|When Anne saw me she rushed forward and embraced me: her face flushed; her eyes shining; and I knew. Before she even spoke the words I had longed to hear for thirty years, I knew.|
IT DISTRESSES ME to admit, even now, that among my neighbours there were those who counselled me to kill them. Mary, they said, had dishonoured my family – a family of wealth and influence. She had dishonoured me, they said, an upright man, caring and generous to the poor. To let such a daughter live, they said, would be an affront to the favour God had shown me.
For my wife Anne, and for myself, there could be no greater proof of God’s favour than Mary, our daughter.
We had tried for so long, you see, so very long. The years went by, went by, and, yes, I did well. My business ventures flourished. But, none of it mattered. We were barren, you see, and so were our lives. The blessing and comfort of children, and grand-children, were denied us. Yes, I had gold and silver, and a fine house, and many servants. But the poorest of those servants had sons and daughters, and thus were richer by far than Anne and I.
I prayed – oh, how I prayed! I bargained with the Lord my God as if he were a wine merchant, or an owner of camels. If he would only relent and grant us the gift of a child, well, then he could name his price. I would do anything – everything – he asked of me. If only he would relent.
But he did not relent. The trees in our olive grove grew taller. The vine entwining our gate grew thicker, and Anne and I grew older. Too old, our neighbours whispered. The hope of children and grandchildren ceased to grow. It withered. And, eventually, it died.
It occurred to me that God might have been angered that I bargained with him like a common merchant. Had I grown too tall in my own eyes? Forgotten that man is no more than dust until God’s breath gives him life? I sat with Anne and shared these thoughts with her. In thirty years of marriage her counsel had never failed me.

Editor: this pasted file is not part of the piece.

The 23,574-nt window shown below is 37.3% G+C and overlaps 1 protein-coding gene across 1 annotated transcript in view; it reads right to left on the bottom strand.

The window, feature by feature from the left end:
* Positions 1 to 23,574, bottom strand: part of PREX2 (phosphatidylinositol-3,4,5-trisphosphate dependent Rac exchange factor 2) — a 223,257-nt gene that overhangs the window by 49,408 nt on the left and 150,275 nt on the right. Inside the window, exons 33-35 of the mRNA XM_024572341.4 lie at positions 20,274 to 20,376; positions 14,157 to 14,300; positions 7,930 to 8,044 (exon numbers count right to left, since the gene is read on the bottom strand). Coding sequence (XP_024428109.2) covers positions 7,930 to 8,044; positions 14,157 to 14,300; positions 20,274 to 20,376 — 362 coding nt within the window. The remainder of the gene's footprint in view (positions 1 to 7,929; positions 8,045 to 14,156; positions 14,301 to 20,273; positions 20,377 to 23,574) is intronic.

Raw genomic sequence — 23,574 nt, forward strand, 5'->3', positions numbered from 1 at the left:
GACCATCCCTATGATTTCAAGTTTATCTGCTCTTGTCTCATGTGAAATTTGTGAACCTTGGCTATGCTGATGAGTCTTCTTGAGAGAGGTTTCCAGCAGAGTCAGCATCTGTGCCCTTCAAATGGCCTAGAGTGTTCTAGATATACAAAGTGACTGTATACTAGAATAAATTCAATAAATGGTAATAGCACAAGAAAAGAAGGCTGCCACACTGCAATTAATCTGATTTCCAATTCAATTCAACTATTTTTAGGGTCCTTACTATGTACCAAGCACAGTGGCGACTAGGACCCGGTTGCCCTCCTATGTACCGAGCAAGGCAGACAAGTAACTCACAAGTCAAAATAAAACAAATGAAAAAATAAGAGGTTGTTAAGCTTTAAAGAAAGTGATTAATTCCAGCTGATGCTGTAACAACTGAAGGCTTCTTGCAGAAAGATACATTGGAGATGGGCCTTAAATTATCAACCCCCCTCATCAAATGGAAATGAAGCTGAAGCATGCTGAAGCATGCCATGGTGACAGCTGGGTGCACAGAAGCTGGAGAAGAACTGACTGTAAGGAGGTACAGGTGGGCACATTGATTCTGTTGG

“Do not chastise yourself so, my husband. I imagine God is used to bargains. But, if you would be at peace with Him, then why not go to Jerusalem, offer sacrifices, make amends?”
How I loved that woman! More then than ever. I covered her comfortingly familiar face with kisses and led her, smiling shyly, to our bedchamber.
Weeks passed, and I busied myself with the preparations for my journey to Jerusalem. All went well. The soldiers on the road were numerous, but well-disciplined. Pretty soon the great Temple of the Lord loomed above me. I purchased a single, snow-white dove. Made my amends with God.
As I stepped out onto the street a passing stranger paused and whispered at my ear: “The Golden Gate, she awaits you there.”
And so she did. When Anne saw me she rushed forward and embraced me: her face flushed; her eyes shining; and I knew. Before she even spoke the words I had longed to hear for thirty years, I knew.
And they bade me kill God’s gift. The fools!
For my daughter Mary did not lie – not even as a child. So, when she, too, became pregnant, and told me plainly that the child was not Joseph’s, the carpenter’s, I believed her. And when she told me of the stranger who, in a whisper, had told her who, and what, the baby in her womb truly was, then, once again, I knew. For when God whispers to us, we believe.
And now my son-in-law, Joseph, and his very pregnant wife, my beloved daughter, are ready to answer the Emperor’s summons to Bethlehem. I could have wished for a better season. Winter’s wind and rain make for difficult travelling. But Mary and her mother chide me for my constant fussing and worrying. Joseph, they remind me, is a strong man, equipped with a stout staff. The little donkey, upon whose back Mary and her precious burden are already seated, is mild-mannered and sure-footed.
Anne takes my hand in hers and squeezes it.
“Do you not remember, Joachim, those months when we rode out together? How we weathered the winter winds?”
How could I forget?
Mary smiles at her old parents.
“Be at peace” she whispers, “I am in the hand of God.”
This essay was originally published in The Otago Daily Times and The Greymouth Star of Friday, 24 December 2021.